The public perception of Appalachia has been shaped lately by J.D. Vance’s Hillbilly Elegy, which pissed some people off mightily because it portrayed the culture as something you need to escape from. And then there was The Glass Castle, which as more about poverty in general than Appalachia, but still.
There are a lot of people who love Appalachia, the wry defiance of its people. And the adaptability of the place. Innovation isn’t only contained in technology. Appalachia produces innovations in all kinds of areas, from social programs to the arts to agriculture and the environment.
Here are some that I came across on a fast tour of Central Appalachia in early May.
Chattanooga is home to – the city says — the country’s third-largest accelerator and some of the Western Hemisphere’s fastest Internet speeds. One of the city’s standout startups is FreightWaves, which offers real-time analytics about the freight industry, and which industry publications peg as nearing a $1 billion valuation. Here’s a list of startups at the Incubator.
Reporting on Corbin, Ky., I came across two companies that sounded interesting. One was a mother-daughter team that owns a lavender farm, Woodstock Lavendar Co., and that has invented a de-budding machine. Another was Class Guard LLC, which was founded by a school administrator as a way to retrofit existing classroom doors to make them bulletproof.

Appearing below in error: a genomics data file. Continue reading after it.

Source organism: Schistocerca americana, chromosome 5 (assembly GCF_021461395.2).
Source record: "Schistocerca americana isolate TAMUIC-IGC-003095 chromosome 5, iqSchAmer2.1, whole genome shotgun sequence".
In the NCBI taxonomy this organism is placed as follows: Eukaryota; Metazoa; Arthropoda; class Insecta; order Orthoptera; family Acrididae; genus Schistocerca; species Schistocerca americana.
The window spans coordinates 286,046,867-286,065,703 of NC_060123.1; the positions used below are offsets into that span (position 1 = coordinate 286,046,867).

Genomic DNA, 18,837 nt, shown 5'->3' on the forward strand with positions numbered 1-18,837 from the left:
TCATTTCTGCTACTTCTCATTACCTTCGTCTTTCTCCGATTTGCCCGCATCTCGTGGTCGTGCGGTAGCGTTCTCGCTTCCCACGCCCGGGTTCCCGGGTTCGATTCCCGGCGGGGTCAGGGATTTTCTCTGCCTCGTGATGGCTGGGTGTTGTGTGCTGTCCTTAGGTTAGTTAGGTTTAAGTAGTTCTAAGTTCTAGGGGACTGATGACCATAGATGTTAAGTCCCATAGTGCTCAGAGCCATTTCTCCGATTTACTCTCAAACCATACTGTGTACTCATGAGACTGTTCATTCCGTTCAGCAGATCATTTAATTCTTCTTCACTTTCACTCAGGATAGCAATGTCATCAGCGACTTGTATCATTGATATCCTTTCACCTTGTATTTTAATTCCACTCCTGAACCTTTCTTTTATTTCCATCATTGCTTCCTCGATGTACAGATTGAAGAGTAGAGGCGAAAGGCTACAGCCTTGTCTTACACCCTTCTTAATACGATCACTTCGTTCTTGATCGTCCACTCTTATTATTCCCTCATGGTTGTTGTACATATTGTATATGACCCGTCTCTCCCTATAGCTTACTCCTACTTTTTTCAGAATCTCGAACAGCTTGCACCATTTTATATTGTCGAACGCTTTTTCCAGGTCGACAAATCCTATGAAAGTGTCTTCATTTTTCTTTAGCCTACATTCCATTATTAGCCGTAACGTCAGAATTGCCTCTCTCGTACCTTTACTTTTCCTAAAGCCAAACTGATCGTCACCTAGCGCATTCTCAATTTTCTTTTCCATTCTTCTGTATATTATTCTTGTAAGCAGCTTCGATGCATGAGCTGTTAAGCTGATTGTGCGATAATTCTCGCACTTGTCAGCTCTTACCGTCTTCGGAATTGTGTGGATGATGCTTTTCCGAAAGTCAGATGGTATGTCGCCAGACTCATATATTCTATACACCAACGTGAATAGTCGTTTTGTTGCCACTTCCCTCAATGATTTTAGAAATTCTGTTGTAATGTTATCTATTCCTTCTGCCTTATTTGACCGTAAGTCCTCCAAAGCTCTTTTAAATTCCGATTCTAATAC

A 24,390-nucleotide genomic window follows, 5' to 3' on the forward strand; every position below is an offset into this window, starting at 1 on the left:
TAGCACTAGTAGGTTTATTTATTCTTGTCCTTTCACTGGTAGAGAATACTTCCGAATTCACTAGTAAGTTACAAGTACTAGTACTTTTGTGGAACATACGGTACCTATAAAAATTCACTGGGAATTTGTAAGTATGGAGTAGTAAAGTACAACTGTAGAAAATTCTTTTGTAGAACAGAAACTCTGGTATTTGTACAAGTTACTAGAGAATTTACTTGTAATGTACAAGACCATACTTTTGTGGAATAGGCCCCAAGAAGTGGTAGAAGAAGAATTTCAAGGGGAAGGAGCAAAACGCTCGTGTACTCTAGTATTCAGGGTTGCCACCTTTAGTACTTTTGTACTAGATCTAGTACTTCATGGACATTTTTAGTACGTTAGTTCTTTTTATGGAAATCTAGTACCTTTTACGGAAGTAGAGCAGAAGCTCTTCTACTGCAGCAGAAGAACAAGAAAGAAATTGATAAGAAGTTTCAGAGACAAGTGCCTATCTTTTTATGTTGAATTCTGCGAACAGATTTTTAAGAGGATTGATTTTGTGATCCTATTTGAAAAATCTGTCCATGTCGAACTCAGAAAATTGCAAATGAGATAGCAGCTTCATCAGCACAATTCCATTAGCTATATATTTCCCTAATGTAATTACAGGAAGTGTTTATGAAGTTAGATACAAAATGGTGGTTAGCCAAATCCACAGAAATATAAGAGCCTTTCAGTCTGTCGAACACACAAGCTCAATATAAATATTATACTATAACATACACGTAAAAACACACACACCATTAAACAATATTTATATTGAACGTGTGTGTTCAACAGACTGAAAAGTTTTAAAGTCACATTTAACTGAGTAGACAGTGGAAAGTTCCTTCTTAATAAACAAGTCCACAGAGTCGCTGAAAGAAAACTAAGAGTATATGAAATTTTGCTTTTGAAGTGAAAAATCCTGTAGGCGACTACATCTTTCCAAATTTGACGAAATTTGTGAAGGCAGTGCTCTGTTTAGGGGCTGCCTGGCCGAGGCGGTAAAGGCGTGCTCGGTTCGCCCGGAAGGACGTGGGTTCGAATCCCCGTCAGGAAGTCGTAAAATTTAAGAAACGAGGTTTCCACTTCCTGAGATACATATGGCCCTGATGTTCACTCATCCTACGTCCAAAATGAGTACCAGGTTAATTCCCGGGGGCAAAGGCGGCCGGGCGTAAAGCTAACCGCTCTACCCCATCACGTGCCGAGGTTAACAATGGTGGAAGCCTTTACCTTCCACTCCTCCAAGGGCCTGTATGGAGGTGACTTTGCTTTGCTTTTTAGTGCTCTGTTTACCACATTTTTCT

On the Virginia side of Appalachia, I came across a company called Micronic Technologies, in Bristol. It’s received research grants from the USDA and the US Office of Naval Research, among others. It makes a new water filtration technology. Among its board members is the chancellor of nearby University of Virginia-Wise.
In Hindman, Ky., Troublesome Creek Stringed Instruments is making high-end guitars. The market for them is about $2,000. But the company exists to give recovering addicts a second chance: We met three employees doing the painstaking work of piecing together the instruments, shaving and polishing the wood. The small manufacturer was funded by the Appalachian Regional Commission.
In part because of the lower cost of living – and great scenery — Appalachia is also home to outsourced and remote workforces. Two companies focused on training developers on Salesforce technologies include Oktana, a custom software development agency founded in Uruguay. It chose to open its first US development office in downtown Charleston, W.Va. Central App is building a team of remote workers across Appalachia.
This story and others on Times of E are made possible by a sponsorship from the Ewing Marion Kauffman Foundation. The Ewing Marion Kauffman Foundation is a private, nonpartisan foundation that provides access to opportunities that help people achieve financial stability, upward mobility, and economic prosperity – regardless of race, gender, or geography. The Kansas City, Mo.-based foundation uses its grantmaking, research, programs, and initiatives to support the start and growth of new businesses, a more prepared workforce, and stronger communities. For more information, visit www.kauffman.org and connect with www.twitter.com/kauffmanfdn and www.facebook.com/kauffmanfdn.